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#portraitchallenge: lady shakespeare



Well, that's my fancy dress sorted for Shakespeare's 400th birthday party! Today's #PortraitChallenge was this engraving by Martin Droeshout, tweeted by the British Museum. Their website says it's 'from the Third Folio of Shakespeare’s works of 1663–1664 and was originally engraved for the title page to the First Folio, published in 1623. It is therefore one of the earliest portraits of Shakespeare.' (Read more here.) Lots of people have taken part; check out their pictures over at @StudioTeaBreak!



Visit @StudioTeaBreak to see the full gallery!


I've been getting a lot of e-mails recently from people wanting me to illustrate their books. They tend to be people who have come up with their first story, tell me they love my work, and are keen to get things moving. That seems sensible and I applaud them taking initiative. I think it's awesome when people love books enough to want to create their own and I feel honoured that of all the thousands (tens of thousands?) of illustrators in Britain, they want to work with me.

This all sounds very positive. But there's a hitch: the strange thing is that, if I take time to write a thoughtful explanation of why I can't illustrate their book, and point them to helpful links, the best I usually get is a curt reply, almost never thanks for my time. Often I'll get a nasty response. It makes me think I've shattered their dreams and I ALONE am responsible for this and should feel guilty. (I never write a second reply to these.) But I wonder if it would be better not to reply in the first place; it's an awful feeling, putting time into trying to do something right, with the only result being that I annoy someone. Yikes!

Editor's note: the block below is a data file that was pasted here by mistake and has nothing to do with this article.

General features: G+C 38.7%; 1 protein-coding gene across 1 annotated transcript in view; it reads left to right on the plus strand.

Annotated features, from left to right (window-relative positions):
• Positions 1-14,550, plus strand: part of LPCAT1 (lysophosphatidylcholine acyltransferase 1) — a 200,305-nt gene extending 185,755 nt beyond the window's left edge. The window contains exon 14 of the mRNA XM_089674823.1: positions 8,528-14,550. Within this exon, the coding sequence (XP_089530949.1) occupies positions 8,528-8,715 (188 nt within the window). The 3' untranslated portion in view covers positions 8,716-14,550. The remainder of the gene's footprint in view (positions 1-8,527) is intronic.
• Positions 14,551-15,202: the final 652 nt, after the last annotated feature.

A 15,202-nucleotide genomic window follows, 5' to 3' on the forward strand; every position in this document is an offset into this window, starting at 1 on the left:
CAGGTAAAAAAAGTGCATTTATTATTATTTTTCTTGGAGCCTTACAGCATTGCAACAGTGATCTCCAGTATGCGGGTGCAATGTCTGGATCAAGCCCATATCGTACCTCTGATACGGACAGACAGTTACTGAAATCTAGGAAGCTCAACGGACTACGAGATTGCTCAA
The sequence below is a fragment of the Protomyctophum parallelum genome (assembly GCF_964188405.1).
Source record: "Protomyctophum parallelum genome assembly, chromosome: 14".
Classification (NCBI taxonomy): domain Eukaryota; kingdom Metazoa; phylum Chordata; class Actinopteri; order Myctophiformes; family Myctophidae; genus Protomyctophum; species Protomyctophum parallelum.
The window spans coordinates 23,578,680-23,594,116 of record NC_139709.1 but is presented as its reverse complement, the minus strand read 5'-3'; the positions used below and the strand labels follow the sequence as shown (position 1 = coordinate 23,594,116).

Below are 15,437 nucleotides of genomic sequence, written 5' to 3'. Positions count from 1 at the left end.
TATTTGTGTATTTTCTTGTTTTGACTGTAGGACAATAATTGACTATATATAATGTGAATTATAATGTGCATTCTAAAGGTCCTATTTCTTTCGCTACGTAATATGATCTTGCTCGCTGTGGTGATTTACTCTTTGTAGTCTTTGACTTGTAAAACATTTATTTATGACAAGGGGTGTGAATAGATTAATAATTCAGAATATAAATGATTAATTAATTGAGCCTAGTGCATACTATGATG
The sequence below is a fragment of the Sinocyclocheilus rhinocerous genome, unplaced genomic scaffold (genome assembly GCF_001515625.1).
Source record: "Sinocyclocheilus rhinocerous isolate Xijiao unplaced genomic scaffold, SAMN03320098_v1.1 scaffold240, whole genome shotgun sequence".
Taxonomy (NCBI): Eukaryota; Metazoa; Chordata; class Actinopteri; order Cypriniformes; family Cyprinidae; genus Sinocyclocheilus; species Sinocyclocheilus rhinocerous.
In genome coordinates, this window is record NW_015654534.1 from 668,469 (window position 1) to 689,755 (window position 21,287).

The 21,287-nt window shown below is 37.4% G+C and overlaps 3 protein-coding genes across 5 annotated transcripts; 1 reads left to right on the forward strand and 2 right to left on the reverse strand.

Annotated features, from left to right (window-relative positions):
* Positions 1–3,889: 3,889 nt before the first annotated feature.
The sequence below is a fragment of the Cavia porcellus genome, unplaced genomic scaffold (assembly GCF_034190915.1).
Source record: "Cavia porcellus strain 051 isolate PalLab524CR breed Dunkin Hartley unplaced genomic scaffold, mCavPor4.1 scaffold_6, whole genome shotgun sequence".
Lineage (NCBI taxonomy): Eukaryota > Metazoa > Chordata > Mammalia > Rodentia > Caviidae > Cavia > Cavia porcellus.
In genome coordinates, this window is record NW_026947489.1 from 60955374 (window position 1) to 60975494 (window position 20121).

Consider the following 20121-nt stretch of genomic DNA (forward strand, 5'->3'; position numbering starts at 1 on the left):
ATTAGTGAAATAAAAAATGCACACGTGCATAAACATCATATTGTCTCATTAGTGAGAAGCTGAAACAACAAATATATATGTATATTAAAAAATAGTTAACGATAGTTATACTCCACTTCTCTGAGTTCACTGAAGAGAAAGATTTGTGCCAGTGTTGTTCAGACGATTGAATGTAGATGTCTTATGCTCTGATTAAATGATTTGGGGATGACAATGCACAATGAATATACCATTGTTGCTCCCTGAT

I tend to hear from three different kinds of writers:

1. The Chancer penned a little ditty last night and read it to their kids, who loved it. They thought, 'Hey, that was easy, why not try getting it published? Get rich as JK Rowling?' You wouldn't believe the number of people who find out I'm an illustrator and immediately ask me to illustrate their book before they've even written a story or seen any of my work. I might illustrate medical textbooks for all they know.